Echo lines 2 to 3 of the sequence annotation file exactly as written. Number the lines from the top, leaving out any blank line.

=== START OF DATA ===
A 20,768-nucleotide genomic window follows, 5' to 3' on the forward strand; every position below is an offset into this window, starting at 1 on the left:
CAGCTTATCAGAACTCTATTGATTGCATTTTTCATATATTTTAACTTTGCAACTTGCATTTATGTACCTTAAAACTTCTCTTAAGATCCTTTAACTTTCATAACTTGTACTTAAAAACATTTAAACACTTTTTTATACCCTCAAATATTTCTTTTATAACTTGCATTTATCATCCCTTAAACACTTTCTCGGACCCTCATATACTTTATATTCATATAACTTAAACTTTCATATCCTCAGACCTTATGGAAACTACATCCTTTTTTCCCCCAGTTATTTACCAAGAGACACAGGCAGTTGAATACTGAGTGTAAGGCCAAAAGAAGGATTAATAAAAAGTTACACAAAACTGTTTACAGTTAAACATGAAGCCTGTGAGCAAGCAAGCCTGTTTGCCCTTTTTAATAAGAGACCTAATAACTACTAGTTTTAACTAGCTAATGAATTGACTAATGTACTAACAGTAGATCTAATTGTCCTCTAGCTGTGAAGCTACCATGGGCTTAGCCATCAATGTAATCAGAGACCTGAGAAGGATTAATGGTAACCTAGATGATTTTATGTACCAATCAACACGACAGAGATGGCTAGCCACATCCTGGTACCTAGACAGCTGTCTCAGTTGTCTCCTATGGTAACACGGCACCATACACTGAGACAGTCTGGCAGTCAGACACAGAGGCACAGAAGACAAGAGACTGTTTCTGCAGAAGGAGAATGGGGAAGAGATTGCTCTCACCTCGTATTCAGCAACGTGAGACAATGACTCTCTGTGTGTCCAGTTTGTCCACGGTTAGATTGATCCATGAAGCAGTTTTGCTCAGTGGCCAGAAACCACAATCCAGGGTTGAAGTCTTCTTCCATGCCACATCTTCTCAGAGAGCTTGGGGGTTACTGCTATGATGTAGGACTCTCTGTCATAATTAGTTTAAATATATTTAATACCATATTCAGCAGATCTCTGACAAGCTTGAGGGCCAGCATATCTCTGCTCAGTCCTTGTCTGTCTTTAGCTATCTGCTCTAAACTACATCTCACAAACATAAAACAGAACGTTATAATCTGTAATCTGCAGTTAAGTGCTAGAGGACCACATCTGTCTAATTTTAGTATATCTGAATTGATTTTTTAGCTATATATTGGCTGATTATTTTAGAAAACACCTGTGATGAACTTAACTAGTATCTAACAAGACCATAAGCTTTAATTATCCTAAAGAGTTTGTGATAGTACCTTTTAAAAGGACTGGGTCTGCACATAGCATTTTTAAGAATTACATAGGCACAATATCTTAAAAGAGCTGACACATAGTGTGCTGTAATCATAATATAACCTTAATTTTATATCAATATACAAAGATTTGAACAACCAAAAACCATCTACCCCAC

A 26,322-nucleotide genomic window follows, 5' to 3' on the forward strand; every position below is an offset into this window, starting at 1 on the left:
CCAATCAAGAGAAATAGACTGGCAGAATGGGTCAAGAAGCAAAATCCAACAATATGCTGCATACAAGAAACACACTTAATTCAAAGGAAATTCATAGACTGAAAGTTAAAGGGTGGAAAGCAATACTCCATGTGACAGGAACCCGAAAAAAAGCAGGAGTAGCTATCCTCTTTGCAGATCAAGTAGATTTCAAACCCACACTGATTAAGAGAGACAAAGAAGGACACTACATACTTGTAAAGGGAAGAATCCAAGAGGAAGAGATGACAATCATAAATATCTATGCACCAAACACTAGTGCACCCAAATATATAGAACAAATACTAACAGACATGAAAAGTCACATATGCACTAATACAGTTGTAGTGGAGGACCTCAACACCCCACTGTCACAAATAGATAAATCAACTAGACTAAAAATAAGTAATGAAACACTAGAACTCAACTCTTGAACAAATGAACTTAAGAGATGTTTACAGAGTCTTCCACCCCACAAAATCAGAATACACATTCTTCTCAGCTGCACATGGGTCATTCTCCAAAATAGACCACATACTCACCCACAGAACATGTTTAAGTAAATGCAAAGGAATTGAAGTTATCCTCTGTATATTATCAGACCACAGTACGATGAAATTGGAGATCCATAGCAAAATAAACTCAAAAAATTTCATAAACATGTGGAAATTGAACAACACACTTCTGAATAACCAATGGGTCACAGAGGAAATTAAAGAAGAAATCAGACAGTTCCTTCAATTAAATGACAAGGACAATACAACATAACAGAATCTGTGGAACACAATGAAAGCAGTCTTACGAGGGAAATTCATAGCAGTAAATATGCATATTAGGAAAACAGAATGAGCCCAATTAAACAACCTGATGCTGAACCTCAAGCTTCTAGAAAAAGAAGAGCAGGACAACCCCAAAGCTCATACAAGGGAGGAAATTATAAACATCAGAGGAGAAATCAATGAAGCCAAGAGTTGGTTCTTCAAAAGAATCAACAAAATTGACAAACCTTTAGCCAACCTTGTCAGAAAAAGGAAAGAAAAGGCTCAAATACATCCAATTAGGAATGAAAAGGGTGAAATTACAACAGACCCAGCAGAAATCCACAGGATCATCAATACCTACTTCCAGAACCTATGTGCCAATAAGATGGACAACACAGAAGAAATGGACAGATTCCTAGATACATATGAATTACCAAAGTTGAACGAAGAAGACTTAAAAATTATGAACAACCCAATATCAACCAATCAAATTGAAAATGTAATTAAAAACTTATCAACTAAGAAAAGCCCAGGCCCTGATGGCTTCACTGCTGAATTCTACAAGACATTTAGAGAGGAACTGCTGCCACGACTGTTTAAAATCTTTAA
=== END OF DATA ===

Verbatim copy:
CAGCTTATCAGAACTCTATTGATTGCATTTTTCATATATTTTAACTTTGCAACTTGCATTTATGTACCTTAAAACTTCTCTTAAGATCCTTTAACTTTCATAACTTGTACTTAAAAACATTTAAACACTTTTTTATACCCTCAAATATTTCTTTTATAACTTGCATTTATCATCCCTTAAACACTTTCTCGGACCCTCATATACTTTATATTCATATAACTTAAACTTTCATATCCTCAGACCTTATGGAAACTACATCCTTTTTTCCCCCAGTTATTTACCAAGAGACACAGGCAGTTGAATACTGAGTGTAAGGCCAAAAGAAGGATTAATAAAAAGTTACACAAAACTGTTTACAGTTAAACATGAAGCCTGTGAGCAAGCAAGCCTGTTTGCCCTTTTTAATAAGAGACCTAATAACTACTAGTTTTAACTAGCTAATGAATTGACTAATGTACTAACAGTAGATCTAATTGTCCTCTAGCTGTGAAGCTACCATGGGCTTAGCCATCAATGTAATCAGAGACCTGAGAAGGATTAATGGTAACCTAGATGATTTTATGTACCAATCAACACGACAGAGATGGCTAGCCACATCCTGGTACCTAGACAGCTGTCTCAGTTGTCTCCTATGGTAACACGGCACCATACACTGAGACAGTCTGGCAGTCAGACACAGAGGCACAGAAGACAAGAGACTGTTTCTGCAGAAGGAGAATGGGGAAGAGATTGCTCTCACCTCGTATTCAGCAACGTGAGACAATGACTCTCTGTGTGTCCAGTTTGTCCACGGTTAGATTGATCCATGAAGCAGTTTTGCTCAGTGGCCAGAAACCACAATCCAGGGTTGAAGTCTTCTTCCATGCCACATCTTCTCAGAGAGCTTGGGGGTTACTGCTATGATGTAGGACTCTCTGTCATAATTAGTTTAAATATATTTAATACCATATTCAGCAGATCTCTGACAAGCTTGAGGGCCAGCATATCTCTGCTCAGTCCTTGTCTGTCTTTAGCTATCTGCTCTAAACTACATCTCACAAACATAAAACAGAACGTTATAATCTGTAATCTGCAGTTAAGTGCTAGAGGACCACATCTGTCTAATTTTAGTATATCTGAATTGATTTTTTAGCTATATATTGGCTGATTATTTTAGAAAACACCTGTGATGAACTTAACTAGTATCTAACAAGACCATAAGCTTTAATTATCCTAAAGAGTTTGTGATAGTACCTTTTAAAAGGACTGGGTCTGCACATAGCATTTTTAAGAATTACATAGGCACAATATCTTAAAAGAGCTGACACATAGTGTGCTGTAATCATAATATAACCTTAATTTTATATCAATATACAAAGATTTGAACAACCAAAAACCATCTACCCCAC

A 26,322-nucleotide genomic window follows, 5' to 3' on the forward strand; every position below is an offset into this window, starting at 1 on the left: